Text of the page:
February 1, 2018
A form of visual acuity testing was employed 1000 years ago when desert Bedouins used the ability to identify double stars as an evaluation of vision. The development of the Snellen chart in the 1860s by Dutch eye doctor Hermann Snellen was an important landmark in the standardization of measuring visual acuity. Dr. Snellen also developed the “Tumbling E” chart (Random E test).
Visual acuity measures the ability of the eye to distinguish shapes and the details of objects at a given distance (or sharpness of vision). Central visual acuity is a key sign of overall ocular function. Excellent visual acuity indicates the cornea and lens are clear, the image is clearly focused on the retina, the afferent visual pathway is functioning, and the visual cortex has interpreted received signals appropriately. The exam is performed by optometrists, ophthalmologists, opticians, technicians, nurses, and now even in households with the EyeQue Insight. The central visual acuity test is used to:
Provide a baseline visual acuity recording
Determine the best possible visual acuity in each eye
Aid examination and diagnosis of refractive error
Assess any changes in vision
Measure the outcomes of cataract or LASIK surgery
The Snellen test is a chart of letters or symbols, commonly used in schools and eye doctors’ offices. It usually includes 11 rows of capital letters, with the first line having one very large letter. Each row has an increasing number of letters that get progressively smaller in size. The individual views the chart from either 14 to 20 feet away, while sitting or standing. At an eye doctor’s office, the chart might be projected or shown as a mirror reflection. Using a mirror eliminates the need to have 20 feet of space from the patient to the chart. One eye is covered with a plain occluder, card, or tissue. Letters are read out loud with the uncovered eye, from the top of the chart down until a person can no longer accurately distinguish them. Then the test is repeated with the other eye. An easier and faster technique is to instruct the patient to read the smallest line they can see.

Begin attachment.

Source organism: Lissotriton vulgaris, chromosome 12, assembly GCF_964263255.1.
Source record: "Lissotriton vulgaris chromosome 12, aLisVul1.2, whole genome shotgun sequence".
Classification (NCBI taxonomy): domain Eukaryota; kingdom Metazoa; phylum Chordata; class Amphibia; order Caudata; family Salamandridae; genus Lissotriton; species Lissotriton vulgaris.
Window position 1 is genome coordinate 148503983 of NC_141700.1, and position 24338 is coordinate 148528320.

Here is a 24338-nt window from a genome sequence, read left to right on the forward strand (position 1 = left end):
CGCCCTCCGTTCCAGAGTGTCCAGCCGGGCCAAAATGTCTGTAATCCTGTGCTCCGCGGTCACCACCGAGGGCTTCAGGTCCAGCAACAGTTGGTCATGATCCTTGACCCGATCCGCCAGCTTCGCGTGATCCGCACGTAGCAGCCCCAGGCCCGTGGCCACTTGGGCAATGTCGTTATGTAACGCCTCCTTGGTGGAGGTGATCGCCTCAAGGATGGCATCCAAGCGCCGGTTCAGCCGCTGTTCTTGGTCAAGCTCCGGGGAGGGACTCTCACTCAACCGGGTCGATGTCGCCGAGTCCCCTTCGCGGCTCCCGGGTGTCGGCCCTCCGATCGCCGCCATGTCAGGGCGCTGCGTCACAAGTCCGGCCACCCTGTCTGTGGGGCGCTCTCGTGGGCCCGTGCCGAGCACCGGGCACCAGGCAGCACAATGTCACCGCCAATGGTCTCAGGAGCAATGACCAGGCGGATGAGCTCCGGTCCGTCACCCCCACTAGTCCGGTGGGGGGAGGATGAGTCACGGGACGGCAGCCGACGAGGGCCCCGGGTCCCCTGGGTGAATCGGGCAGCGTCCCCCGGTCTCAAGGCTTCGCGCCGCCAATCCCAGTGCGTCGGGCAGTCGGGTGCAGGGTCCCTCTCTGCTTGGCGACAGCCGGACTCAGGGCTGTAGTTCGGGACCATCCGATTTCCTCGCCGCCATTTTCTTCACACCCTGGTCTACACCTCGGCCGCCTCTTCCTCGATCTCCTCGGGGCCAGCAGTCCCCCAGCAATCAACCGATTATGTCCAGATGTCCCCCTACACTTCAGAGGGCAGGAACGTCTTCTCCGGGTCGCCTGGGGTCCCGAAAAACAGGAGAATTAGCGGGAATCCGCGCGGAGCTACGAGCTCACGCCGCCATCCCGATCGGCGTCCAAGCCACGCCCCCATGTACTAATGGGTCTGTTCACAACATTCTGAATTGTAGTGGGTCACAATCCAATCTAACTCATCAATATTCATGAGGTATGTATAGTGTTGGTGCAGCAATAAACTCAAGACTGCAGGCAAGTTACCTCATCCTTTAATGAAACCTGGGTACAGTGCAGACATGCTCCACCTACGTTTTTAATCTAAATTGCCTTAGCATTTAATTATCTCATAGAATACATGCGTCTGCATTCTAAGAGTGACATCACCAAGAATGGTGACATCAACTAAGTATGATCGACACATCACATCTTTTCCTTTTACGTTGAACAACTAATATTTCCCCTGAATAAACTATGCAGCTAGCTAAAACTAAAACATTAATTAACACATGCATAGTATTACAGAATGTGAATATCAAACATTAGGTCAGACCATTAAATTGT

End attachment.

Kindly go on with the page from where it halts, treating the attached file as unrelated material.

Often, this results in the individual going directly to the 20/20 line and reading it correctly, saving considerable time. If a person wears distance glasses, the test is done with and without glasses. In individuals age 40 and older who wear reading glasses or bifocal spectacles, visual acuity can be measured with the near card at 14 inches, which correlates well with distance visual acuity.
This test is used by people who cannot read or by young children who don’t know the alphabet. Instead of using different letters, the “Tumbling E” eye chart uses a capital letter E facing in different directions. While looking at the letter on a chart or projection, the person states whether the E is facing up, down, left, or right. With this chart, there is a one in four chance a person can guess the direction, therefore it is recommended they correctly indicate the orientation of most letters of the same size (e.g. five out of six).
The top number refers to the distance in feet you sit/stand from the chart. The bottom number indicates the distance at which a person with normal eyesight can read the same line you correctly read. The line recorded is the last one in which the patient correctly reads the majority of letters. The visual acuity of the right eye is typically written above the fraction for the left eye.
Visual acuity is expressed as a fraction (e.g. 20/20 or 20/40). A person with 20/20 vision can see what an average person can see on an eye chart when they are standing 20 feet away, which is considered normal. If a person has 20/40 vision, this means they need to be 20 feet away to see an object others can normally see from 40 feet away. After reading the chart, a person looks at the chart using different corrective lenses. The lenses are switched out in each eye until the person can see the chart clearly with both eyes.
Visual acuity worse than 20/40 frequently results in difficulty in reading the small print. While state laws differ, visual acuity of 20/40-20/60 or better in at least one eye is generally required for driving a car. Visual acuity of 20/200 or worse in the better eye is frequently used as the parameter for legal blindness.
Although they are useful for assessing central visual acuity, eye charts do not determine if you have an eye disease such as glaucoma or problems with the retina. They also do not measure other vision problems such as loss of peripheral vision. However, with new technological advances, you can now track your visual acuity from home which can serve well for those in need of frequent visual acuity check-ups. Visit www.eyeque.com/insight to learn more about the at-home visual acuity screener.